This is part 2 of a 2 part series. The first part is The first week of school for Teachers.
As I discussed yesterday, the first week of school is absolutely chaotic for teachers. However, an effective teacher will make everything seem seem serene and well put together. The teacher gives an air of calm and purpose, making sure the children feel secure and ready to learn. The students, though, rarely sense the whirlwind of the week that follows, and continue being kids—much to the frustration of their teacher, who has enough to deal with as it is.
Yes, both teachers and students get anxious about the beginning of school. Parents, though, can be a big help in easing a child’s transition from summer vacation mode to school mode. Here are some tips that can make the student’s—and teacher’s—life a little easier:
1. Make sure your child is prepared for a chaotic and unpredictable week – That first week will involve lots of changes. If a child understands that this chaos is temporary and will then settle into a routine, it’ll help him/her adjust to the change. It will also allow the teacher to complete what is necessary to get on with the business of teaching your child.
2. Explain the importance of routines and procedures ahead of time – learning doesn’t happen until the class gets into a predictable rhythm: a routine involving rules and procedures that help the class run smoothly. Explain to your child the importance of those routines and that the teacher is doing them so that he/she can help you learn—even if the routines seem alien or unnecessary to you. There’s a method to our madness, believe me. If you don’t get it, just ask (see number 6).
3. When we send home our rules/materials/goals and expectations letter, take it seriously – it should go without saying, but too many parents take a look at the letter, run to the store to buy the necessary materials, sign what needs to be signed, and throw the rest away. Those letters we send home explain, in a nutshell, what is expected in the classroom. It’s vital FROM DAY ONE that the parent and the teacher are on the same page.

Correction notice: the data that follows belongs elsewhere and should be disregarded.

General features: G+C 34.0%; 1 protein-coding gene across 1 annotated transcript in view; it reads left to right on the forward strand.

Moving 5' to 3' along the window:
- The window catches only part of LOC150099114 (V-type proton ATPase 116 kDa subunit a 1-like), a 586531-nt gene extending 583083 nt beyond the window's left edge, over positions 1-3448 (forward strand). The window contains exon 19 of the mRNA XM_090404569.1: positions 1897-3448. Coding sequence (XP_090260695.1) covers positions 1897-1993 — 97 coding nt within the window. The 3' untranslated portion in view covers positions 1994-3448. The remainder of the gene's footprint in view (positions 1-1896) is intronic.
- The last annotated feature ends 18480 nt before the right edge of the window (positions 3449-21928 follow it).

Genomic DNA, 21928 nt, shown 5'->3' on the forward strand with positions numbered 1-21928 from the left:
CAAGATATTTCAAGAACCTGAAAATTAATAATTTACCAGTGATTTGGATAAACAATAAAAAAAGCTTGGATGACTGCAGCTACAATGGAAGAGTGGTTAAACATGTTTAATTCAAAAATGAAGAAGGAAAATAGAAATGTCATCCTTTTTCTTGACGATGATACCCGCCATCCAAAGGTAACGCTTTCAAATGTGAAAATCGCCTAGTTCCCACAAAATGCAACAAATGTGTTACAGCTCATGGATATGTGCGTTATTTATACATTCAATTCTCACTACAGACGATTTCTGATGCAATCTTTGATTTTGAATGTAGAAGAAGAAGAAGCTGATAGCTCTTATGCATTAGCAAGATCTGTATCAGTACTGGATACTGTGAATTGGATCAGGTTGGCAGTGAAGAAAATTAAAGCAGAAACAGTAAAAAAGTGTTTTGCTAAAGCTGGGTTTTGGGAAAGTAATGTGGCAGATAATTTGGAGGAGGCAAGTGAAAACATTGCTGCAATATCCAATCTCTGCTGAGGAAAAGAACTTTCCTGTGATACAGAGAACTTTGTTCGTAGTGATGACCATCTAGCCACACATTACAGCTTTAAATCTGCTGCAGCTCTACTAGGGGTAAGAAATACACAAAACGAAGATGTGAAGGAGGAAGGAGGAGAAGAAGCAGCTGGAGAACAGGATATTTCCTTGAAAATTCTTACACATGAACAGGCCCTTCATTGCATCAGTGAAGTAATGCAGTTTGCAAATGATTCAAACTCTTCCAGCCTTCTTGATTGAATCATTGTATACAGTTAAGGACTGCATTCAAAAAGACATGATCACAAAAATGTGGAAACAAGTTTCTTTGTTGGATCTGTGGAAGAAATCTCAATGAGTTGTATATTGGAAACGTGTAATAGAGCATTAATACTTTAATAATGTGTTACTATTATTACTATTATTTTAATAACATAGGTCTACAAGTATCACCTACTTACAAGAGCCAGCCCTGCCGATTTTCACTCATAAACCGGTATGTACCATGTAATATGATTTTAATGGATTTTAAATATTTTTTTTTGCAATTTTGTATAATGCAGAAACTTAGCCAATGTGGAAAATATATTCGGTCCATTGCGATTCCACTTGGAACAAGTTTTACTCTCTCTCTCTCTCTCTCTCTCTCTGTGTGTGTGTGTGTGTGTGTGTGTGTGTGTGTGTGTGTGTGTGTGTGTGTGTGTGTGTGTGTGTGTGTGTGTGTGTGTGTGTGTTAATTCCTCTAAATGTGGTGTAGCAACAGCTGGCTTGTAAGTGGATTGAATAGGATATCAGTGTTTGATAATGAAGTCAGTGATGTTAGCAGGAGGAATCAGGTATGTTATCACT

4. Bathroom your child before he/she leaves for school – you may not realize this, but most of the really effective learning happens in the morning, when we’re most alert. Many schools have banned bathroom use before a certain time. Making sure the student leaves the house fully evacuated helps in avoiding breaks in concentration. (Of course, if the kid has a medical problem, let us know.) I turn into a real vindictive monster when it comes to kids that abuse bathroom privileges…please avoid that.
5. Make sure your child takes homework seriously – homework will be assigned from the very first day, thanks to the wonderful universe created by school administrators and No Child Left Behind. Make sure your child gets into good homework habits from the beginning, along with all new routines he/she will learn that first week.
6. If you have a question or concern, ask sooner rather than later – don’t wait until a call comes home that Johnny isn’t doing his classwork to ask about classroom procedures. Believe me, we’re more than happy to discuss how we operate with parents. If something doesn’t make sense to you, it probably doesn’t make sense to us, either. We’re BOTH accountable for the well-being and success of this child, no matter what the NCLB crowd thinks.
The number one thought that we teachers want to leave with you is: be patient. Thanks to our current educational climate, most administrators are trained to see teachers as uneducated simians with number two pencils. Of course, that is hardly the case, but the first week of school creates such a myriad of concerns that we may seem like savage apes at times. At least for those first few weeks, give teachers the benefit of the doubt that they are doing the right thing. If you have concerns, it’s better to air them out with the teacher before escalating with administrators. After all, the students see their teacher more than anyone else that day, and they need to feel as comfortable as possible.
Teachers get frustrated and burnt out just like kids. If parents can work with us, then we can at least share the frustration, along with the thrills, of helping children learn. Now excuse me while I get back to cleaning my classroom…
Luciano D’Orazio, AKA “Mr. D”, is the chief author/founder of Mr. D’s Neighborhood, a history education blog containing news, opinion pieces and resources pertaining to history and history education for grades K-12. He is the social studies coordinator for a K-5 elementary school in the South Bronx, New York, and is a Teacher-Historian with the Teaching American History federal grant program.
- The First Week of School for Teachers
- Brilliant Back to School Tips for Parents
- Connecting the home and school for our kids’ success
- Favorite Back to School Tips
- The First Week of School: A Teacher’s Perspective